We’re Trying To Get People To Wear Masks The Wrong Way

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The words “please wear a face mask” is on almost every sign that’s posted in the windows of grocery stores, hair salons, and shops.

In many places it’s now mandatory to wear a mask and while the a lot people have embraced the new norm, in some parts of the U.S., the requirement to put on a mask has brought about political protests, arrests and violence. In fact, a security guard in Michigan was killed after telling a customer to put on a mask.

And a lot of it comes down to how things are communicated.

There’s been plenty of critique on the inconsistencies of messaging from public health officials and how that’s made it harder to get people to start wearing a mask.

And while bad messaging from higher ups definitely hasn’t helped, there are other factors at play.

As science journalist Lydia Denworth explained in Scientific American in order to make mask wearing the default standard “a new behavior must first ascend to the status of a social norm”.

And while it’s not always easy to create a social norm, it’s not impossible either.

“Social norms can change rapidly,” social psychologist Catherine Sanderson of Amherst College told Scientific American in an interview, “and it doesn’t take everybody.”

For example, in an online experiment published in Science researchers found that in order to change social norms you just need 25% of people to be on board.

“When a community is close to a tipping point to cause large-scale social change, remarkably, just by adding one more person, and getting above the 25% tipping point, their efforts can have rapid success in changing the entire population’s opinion.,” explained lead author and associate professor in the Annenberg School for Communication at University of Pennsylvania Damon Centola.

Conversely, if it’s below the 25% the efforts fail.

However, even once mask wearing becomes a social norm research has shown that social norms only influence behavior when it’s activated at the moment of the behavioural decision.

As psychology and marketing professor at Arizona State University, Robert Cialdini, and colleagues concluded in one study: “under naturally occurring conditions, if there is no salience, behavior will be largely unguided by normative considerations. […] It is misguided to expect that because norms are constantly in place within a person or culture, they are constantly in force”.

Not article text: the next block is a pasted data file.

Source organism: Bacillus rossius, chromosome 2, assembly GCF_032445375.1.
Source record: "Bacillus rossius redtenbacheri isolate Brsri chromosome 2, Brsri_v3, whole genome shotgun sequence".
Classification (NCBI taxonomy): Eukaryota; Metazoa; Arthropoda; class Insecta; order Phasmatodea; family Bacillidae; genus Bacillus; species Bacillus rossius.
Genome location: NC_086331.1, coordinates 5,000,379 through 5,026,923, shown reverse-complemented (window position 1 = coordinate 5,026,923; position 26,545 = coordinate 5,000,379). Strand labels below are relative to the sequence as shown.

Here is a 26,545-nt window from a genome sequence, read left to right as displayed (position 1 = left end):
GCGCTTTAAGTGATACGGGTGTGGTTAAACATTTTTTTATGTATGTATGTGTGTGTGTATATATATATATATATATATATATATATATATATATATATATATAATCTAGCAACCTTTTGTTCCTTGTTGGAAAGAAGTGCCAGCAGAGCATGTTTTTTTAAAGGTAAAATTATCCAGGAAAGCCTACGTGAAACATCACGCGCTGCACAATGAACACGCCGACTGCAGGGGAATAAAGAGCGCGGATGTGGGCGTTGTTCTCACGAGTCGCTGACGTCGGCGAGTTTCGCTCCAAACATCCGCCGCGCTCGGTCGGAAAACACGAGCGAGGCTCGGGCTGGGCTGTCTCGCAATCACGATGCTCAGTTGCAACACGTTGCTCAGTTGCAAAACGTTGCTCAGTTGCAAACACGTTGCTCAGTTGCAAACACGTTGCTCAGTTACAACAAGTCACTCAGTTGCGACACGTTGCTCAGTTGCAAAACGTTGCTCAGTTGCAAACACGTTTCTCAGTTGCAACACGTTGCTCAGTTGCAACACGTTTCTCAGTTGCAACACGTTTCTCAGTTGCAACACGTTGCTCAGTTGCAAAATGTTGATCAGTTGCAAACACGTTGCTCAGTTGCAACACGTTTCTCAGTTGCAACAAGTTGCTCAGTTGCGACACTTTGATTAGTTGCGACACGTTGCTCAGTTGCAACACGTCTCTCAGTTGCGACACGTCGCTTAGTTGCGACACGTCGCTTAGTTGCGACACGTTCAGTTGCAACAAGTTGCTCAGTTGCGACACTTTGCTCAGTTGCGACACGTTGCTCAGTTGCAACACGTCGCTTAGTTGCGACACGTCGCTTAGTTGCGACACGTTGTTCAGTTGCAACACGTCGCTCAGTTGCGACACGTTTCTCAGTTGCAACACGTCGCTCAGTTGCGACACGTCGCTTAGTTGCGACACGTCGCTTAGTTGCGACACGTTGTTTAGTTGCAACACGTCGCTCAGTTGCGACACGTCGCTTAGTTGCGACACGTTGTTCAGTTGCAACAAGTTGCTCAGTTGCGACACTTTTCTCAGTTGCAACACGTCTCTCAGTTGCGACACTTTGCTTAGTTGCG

In other words, only when someone’s attention is focused on that norm when deciding what to do will they revert to the social norm. In psychology this is known as the focus theory of normative conduct.

So if we apply the theory to today’s issue of wearing a mask it seems obvious that we need to make sure people are focused on mask wearing every time they need to make that decision.

And probably the easiest way to do that is through signs or in more scientific terms – normative messages.

Normative messages have been shown to promote pro-social behavior like increasing voter turnout, reducing energy use, and decreasing littering.

But even though most places have signs that tell people to wear a mask, the seemingly innocuous phrasing of “please wear a face mask’ could be part of the reason why we’re having such a hard time getting people to adopt the behavior.

You would think that just by having the sign there people would cue in and wear the mask but it turns out how the sign is worded can have a big impact on whether or not people do something.

In 2006, the United States Department of Agriculture (USDA) Forest Service conducted a study looking at how people responded to national parks signs. There were four message variations – both positive and negative– to get people to stay on the marked trails.

For example, one sign might read: “Please stay on the established paths and trails, in order to protect the sequoias and natural vegetation in this park.” While in another instance the sign read: “Please don’t go off the established paths and trails, in order to protect the sequoias and natural vegetation in this park.”

When they looked at which sign was most effective at getting people stay on the marked paths, they found that it was better to tell people not to go off the trail than to stay on it.

A similar study was done to see which sign messaging would be most effective at deterring theft of petrified wood at Petrified Forest National Park in Arizona.

Again the researchers found that the least theft occurred in the presence of the sign presenting desired behavior in negative terms, such as “Please don’t remove the petrified wood in the park”. 

So it seems that if we want to change society’s behavior when it comes to mask wearing we might just need to change how we word the signs.

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